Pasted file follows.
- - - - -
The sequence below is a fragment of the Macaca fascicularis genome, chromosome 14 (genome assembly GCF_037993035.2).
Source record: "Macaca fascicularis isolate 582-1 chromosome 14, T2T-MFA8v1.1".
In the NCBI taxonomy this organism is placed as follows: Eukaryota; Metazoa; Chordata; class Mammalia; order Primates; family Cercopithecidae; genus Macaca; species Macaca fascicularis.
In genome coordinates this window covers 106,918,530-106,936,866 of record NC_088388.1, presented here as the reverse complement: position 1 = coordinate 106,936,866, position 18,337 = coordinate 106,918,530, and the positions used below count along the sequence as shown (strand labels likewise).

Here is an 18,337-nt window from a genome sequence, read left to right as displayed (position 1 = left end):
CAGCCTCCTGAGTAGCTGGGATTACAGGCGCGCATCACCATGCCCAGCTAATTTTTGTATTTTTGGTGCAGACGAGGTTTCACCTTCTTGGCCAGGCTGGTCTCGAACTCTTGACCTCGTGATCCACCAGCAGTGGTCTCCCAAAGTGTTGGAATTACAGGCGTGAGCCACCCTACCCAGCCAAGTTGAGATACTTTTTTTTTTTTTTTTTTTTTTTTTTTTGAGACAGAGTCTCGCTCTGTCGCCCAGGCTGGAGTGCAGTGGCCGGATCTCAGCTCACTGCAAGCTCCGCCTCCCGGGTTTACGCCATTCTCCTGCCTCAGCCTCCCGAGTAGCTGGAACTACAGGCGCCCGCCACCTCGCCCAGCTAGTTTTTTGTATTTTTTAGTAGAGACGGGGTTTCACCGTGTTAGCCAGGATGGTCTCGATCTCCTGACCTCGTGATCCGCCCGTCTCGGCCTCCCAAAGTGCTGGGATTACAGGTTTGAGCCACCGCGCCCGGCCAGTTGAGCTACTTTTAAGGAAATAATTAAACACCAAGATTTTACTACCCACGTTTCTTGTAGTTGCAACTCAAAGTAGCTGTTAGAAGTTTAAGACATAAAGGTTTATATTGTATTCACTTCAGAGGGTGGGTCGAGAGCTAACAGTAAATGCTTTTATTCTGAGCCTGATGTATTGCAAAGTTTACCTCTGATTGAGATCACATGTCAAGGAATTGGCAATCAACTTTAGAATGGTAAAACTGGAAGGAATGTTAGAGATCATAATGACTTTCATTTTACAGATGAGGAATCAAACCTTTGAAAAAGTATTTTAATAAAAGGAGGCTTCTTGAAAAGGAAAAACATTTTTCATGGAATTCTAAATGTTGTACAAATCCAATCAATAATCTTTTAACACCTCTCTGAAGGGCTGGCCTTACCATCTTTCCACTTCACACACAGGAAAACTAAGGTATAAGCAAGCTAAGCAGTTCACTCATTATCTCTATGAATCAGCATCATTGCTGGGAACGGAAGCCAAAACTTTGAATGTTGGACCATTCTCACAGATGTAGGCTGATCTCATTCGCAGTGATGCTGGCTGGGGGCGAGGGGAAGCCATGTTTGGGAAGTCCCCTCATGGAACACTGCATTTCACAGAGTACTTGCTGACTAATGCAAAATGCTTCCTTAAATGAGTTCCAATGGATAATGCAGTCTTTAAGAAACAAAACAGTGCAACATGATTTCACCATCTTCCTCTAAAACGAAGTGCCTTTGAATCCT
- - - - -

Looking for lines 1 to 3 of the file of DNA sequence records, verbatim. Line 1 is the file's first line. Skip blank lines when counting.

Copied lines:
The sequence below is a fragment of the Macaca fascicularis genome, chromosome 14 (genome assembly GCF_037993035.2).
Source record: "Macaca fascicularis isolate 582-1 chromosome 14, T2T-MFA8v1.1".
In the NCBI taxonomy this organism is placed as follows: Eukaryota; Metazoa; Chordata; class Mammalia; order Primates; family Cercopithecidae; genus Macaca; species Macaca fascicularis.